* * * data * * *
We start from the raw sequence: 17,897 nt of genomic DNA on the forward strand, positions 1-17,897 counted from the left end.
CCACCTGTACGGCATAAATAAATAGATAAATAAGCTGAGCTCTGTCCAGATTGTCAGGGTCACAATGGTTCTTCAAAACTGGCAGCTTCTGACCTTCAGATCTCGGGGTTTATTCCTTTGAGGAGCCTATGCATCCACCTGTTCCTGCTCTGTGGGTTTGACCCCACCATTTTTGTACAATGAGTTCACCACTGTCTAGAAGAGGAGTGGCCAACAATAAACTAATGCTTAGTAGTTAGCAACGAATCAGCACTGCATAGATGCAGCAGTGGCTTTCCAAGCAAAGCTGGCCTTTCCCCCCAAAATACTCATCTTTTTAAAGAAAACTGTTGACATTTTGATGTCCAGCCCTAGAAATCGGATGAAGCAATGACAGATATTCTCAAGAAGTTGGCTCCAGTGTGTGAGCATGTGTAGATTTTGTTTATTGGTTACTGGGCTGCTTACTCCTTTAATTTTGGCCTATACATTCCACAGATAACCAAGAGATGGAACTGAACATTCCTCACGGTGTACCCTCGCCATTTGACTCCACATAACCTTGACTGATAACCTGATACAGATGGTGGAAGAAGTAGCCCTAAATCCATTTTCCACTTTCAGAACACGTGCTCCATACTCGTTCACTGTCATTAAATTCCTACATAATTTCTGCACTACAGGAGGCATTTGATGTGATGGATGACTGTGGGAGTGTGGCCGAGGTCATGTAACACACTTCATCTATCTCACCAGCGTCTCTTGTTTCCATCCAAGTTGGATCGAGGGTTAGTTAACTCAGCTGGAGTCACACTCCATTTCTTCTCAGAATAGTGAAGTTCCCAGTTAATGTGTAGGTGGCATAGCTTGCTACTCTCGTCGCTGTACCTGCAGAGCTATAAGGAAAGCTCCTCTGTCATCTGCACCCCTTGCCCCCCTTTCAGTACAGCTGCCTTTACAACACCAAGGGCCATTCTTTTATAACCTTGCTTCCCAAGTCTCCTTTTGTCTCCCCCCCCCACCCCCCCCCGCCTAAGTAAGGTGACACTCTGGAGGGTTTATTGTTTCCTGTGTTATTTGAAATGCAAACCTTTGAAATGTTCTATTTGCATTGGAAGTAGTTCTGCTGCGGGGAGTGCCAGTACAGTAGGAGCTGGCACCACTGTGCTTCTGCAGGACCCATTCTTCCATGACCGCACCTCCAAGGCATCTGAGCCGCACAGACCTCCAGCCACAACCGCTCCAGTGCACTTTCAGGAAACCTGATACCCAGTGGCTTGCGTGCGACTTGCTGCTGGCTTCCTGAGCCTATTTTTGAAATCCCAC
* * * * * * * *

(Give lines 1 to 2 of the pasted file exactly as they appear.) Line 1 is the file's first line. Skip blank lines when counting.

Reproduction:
We start from the raw sequence: 17,897 nt of genomic DNA on the forward strand, positions 1-17,897 counted from the left end.
CCACCTGTACGGCATAAATAAATAGATAAATAAGCTGAGCTCTGTCCAGATTGTCAGGGTCACAATGGTTCTTCAAAACTGGCAGCTTCTGACCTTCAGATCTCGGGGTTTATTCCTTTGAGGAGCCTATGCATCCACCTGTTCCTGCTCTGTGGGTTTGACCCCACCATTTTTGTACAATGAGTTCACCACTGTCTAGAAGAGGAGTGGCCAACAATAAACTAATGCTTAGTAGTTAGCAACGAATCAGCACTGCATAGATGCAGCAGTGGCTTTCCAAGCAAAGCTGGCCTTTCCCCCCAAAATACTCATCTTTTTAAAGAAAACTGTTGACATTTTGATGTCCAGCCCTAGAAATCGGATGAAGCAATGACAGATATTCTCAAGAAGTTGGCTCCAGTGTGTGAGCATGTGTAGATTTTGTTTATTGGTTACTGGGCTGCTTACTCCTTTAATTTTGGCCTATACATTCCACAGATAACCAAGAGATGGAACTGAACATTCCTCACGGTGTACCCTCGCCATTTGACTCCACATAACCTTGACTGATAACCTGATACAGATGGTGGAAGAAGTAGCCCTAAATCCATTTTCCACTTTCAGAACACGTGCTCCATACTCGTTCACTGTCATTAAATTCCTACATAATTTCTGCACTACAGGAGGCATTTGATGTGATGGATGACTGTGGGAGTGTGGCCGAGGTCATGTAACACACTTCATCTATCTCACCAGCGTCTCTTGTTTCCATCCAAGTTGGATCGAGGGTTAGTTAACTCAGCTGGAGTCACACTCCATTTCTTCTCAGAATAGTGAAGTTCCCAGTTAATGTGTAGGTGGCATAGCTTGCTACTCTCGTCGCTGTACCTGCAGAGCTATAAGGAAAGCTCCTCTGTCATCTGCACCCCTTGCCCCCCTTTCAGTACAGCTGCCTTTACAACACCAAGGGCCATTCTTTTATAACCTTGCTTCCCAAGTCTCCTTTTGTCTCCCCCCCCCACCCCCCCCCGCCTAAGTAAGGTGACACTCTGGAGGGTTTATTGTTTCCTGTGTTATTTGAAATGCAAACCTTTGAAATGTTCTATTTGCATTGGAAGTAGTTCTGCTGCGGGGAGTGCCAGTACAGTAGGAGCTGGCACCACTGTGCTTCTGCAGGACCCATTCTTCCATGACCGCACCTCCAAGGCATCTGAGCCGCACAGACCTCCAGCCACAACCGCTCCAGTGCACTTTCAGGAAACCTGATACCCAGTGGCTTGCGTGCGACTTGCTGCTGGCTTCCTGAGCCTATTTTTGAAATCCCAC